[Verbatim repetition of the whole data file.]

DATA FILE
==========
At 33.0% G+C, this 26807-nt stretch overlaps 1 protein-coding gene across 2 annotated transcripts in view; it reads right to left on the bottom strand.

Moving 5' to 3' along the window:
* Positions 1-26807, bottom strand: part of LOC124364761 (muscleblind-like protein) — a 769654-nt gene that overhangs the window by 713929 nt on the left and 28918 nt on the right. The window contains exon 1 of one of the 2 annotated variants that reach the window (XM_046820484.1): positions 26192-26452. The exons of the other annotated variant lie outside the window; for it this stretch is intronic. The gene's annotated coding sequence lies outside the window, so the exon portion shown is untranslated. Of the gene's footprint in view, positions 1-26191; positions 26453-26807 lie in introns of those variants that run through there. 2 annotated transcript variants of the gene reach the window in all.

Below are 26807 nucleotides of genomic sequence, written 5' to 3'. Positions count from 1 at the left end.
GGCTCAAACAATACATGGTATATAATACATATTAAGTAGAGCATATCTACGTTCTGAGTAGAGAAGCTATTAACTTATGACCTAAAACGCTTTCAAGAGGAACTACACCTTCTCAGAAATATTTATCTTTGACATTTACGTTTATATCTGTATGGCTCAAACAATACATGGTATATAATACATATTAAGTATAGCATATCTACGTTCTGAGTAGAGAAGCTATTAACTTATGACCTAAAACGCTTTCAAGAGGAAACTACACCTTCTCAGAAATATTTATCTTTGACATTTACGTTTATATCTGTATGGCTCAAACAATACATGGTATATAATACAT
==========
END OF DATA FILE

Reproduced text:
At 33.0% G+C, this 26807-nt stretch overlaps 1 protein-coding gene across 2 annotated transcripts in view; it reads right to left on the bottom strand.

Moving 5' to 3' along the window:
* Positions 1-26807, bottom strand: part of LOC124364761 (muscleblind-like protein) — a 769654-nt gene that overhangs the window by 713929 nt on the left and 28918 nt on the right. The window contains exon 1 of one of the 2 annotated variants that reach the window (XM_046820484.1): positions 26192-26452. The exons of the other annotated variant lie outside the window; for it this stretch is intronic. The gene's annotated coding sequence lies outside the window, so the exon portion shown is untranslated. Of the gene's footprint in view, positions 1-26191; positions 26453-26807 lie in introns of those variants that run through there. 2 annotated transcript variants of the gene reach the window in all.

Below are 26807 nucleotides of genomic sequence, written 5' to 3'. Positions count from 1 at the left end.
GGCTCAAACAATACATGGTATATAATACATATTAAGTAGAGCATATCTACGTTCTGAGTAGAGAAGCTATTAACTTATGACCTAAAACGCTTTCAAGAGGAACTACACCTTCTCAGAAATATTTATCTTTGACATTTACGTTTATATCTGTATGGCTCAAACAATACATGGTATATAATACATATTAAGTATAGCATATCTACGTTCTGAGTAGAGAAGCTATTAACTTATGACCTAAAACGCTTTCAAGAGGAAACTACACCTTCTCAGAAATATTTATCTTTGACATTTACGTTTATATCTGTATGGCTCAAACAATACATGGTATATAATACAT